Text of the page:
09/03/2022
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Golden Eagle on the up in southern Scotland

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The Golden Eagle population in the south of Scotland has reached new heights, conservationists have said, with the highest number recorded in the region since the early 19th century.

The species was once almost extinct in the area but numbers are now thriving, with 33 of the birds recorded after a project to increase the population in the wild. As part of the scheme conservationists caught, transported and released seven young, free-flying eagles from the Outer Hebrides in a UK first.

Cat Barlow, manager of the South of Scotland Golden Eagle Project, said: "This could be a ground-breaking technique for the global conservation management of Golden Eagles and other raptors. We will continue to monitor these birds to see if they settle, thrive and breed in the south of Scotland, which will be the real measure of success."


Some 33 Golden Eagles are now at large in southern Scotland (Ron Marshall).

The birds were carefully captured, under licence from NatureScot, by raptor ecologists Dave Anderson and Robin Reid, and Scottish Raptor Study Group member Graeme Anderson at bait sites in the Outer Hebrides – which has Europe's highest concentrations of the species. Project officials said they did not select adult or breeding birds and transported five females and two males in specially designed travel boxes before swiftly releasing them at a secret location.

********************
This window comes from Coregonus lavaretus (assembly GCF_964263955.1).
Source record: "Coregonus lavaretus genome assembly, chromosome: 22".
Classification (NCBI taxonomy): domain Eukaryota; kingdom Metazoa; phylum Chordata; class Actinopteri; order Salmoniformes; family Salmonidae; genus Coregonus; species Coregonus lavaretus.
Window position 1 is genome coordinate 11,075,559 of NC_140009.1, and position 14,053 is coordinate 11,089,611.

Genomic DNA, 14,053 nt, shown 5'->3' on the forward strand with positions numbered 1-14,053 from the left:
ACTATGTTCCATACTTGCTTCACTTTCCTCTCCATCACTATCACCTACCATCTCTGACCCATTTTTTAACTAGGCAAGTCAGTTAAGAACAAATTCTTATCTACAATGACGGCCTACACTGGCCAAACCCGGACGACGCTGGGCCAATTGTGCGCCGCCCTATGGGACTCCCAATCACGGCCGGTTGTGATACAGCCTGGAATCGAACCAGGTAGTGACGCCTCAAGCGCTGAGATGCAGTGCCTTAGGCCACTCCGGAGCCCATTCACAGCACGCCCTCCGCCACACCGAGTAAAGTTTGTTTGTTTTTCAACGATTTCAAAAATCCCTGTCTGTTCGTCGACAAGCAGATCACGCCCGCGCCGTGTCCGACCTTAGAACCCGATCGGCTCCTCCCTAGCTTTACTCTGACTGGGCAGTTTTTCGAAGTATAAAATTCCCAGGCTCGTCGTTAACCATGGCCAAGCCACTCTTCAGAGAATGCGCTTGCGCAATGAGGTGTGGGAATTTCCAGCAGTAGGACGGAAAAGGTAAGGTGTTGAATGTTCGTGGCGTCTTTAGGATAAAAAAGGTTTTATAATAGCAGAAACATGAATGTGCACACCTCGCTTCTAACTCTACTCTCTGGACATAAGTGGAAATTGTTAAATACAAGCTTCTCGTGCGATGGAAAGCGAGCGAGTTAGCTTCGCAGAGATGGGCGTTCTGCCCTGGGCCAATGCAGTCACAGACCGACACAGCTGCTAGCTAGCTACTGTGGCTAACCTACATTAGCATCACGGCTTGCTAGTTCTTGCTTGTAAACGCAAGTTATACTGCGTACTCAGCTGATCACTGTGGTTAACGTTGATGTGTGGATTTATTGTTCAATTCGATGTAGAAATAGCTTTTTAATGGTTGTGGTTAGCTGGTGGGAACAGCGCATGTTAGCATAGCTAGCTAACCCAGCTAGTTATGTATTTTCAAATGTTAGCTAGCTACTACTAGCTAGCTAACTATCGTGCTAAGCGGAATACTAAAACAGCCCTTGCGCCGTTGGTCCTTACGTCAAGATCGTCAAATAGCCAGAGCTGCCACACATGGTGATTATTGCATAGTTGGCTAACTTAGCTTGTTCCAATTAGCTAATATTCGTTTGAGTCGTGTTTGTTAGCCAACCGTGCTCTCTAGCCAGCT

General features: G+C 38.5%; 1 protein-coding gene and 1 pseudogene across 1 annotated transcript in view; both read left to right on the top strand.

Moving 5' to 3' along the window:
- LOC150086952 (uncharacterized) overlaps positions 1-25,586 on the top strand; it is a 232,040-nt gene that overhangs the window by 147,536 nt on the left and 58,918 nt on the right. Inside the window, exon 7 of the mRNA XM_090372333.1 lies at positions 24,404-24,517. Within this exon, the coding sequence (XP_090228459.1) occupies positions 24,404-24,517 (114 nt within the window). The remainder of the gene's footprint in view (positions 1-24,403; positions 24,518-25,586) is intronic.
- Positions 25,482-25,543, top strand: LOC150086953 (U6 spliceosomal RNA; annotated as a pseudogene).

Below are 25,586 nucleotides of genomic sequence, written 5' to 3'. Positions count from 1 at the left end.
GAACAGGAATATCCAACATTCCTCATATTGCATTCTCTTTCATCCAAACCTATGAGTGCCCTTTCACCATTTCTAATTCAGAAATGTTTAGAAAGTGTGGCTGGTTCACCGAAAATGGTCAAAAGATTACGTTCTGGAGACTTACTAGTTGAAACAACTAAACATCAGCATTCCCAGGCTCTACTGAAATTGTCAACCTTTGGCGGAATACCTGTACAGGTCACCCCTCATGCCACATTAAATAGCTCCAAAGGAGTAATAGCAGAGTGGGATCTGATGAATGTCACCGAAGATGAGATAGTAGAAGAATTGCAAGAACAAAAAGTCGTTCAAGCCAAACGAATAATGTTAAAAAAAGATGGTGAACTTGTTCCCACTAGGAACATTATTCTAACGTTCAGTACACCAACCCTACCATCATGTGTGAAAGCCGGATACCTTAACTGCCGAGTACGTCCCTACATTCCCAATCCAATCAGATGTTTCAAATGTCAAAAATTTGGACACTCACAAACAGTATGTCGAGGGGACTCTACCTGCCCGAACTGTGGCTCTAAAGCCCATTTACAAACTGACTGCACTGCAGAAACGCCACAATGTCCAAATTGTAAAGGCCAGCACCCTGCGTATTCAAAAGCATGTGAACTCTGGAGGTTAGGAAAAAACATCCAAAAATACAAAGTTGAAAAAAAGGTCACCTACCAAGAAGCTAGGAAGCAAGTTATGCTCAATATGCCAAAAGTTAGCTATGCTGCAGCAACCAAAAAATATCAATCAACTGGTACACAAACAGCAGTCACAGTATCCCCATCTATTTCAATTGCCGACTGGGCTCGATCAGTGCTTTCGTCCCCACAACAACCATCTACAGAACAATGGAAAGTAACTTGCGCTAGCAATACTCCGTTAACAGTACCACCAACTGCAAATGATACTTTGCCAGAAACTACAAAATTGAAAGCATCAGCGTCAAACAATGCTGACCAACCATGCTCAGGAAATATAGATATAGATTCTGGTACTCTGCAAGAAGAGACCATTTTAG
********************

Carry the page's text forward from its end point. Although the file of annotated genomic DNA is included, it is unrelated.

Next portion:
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The project team has previously released eagles collected as chicks from nests in the Highlands and Islands, a process which is much more widely used for raptor conservation programmes. In part because of COVID-19 restrictions, the team struggled to source a sufficient number of birds. It was then, after research, the project decided to catch and move free-flying birds.

Before the South of Scotland Golden Eagle Project began there was only between two and four pairs of Golden Eagles across Dumfries and Galloway and the Scottish Borders. A supporting study by NatureScot shows that the local habitat is suitable for up to 16 pairs.

Since 2018, the project has successfully moved 12 juvenile eagles, collected at around six to eight weeks old from the Highlands, as well as the seven sub-adult birds aged between six months and three years.

Francesca Osowska, NatureScot's chief executive, said: "This ground-breaking project has accomplished so much over just a few years, bringing a viable population of Golden Eagles back to south Scotland and inspiring other similar initiatives around the world.

"Particularly during the twin crises of climate emergency and biodiversity loss, it's wonderful to see a success like this. Golden Eagles are a vital part of Scotland's wildlife and we're passionate about returning them to places where they used to thrive. This is brilliant partnership working and a great support for the local green economy."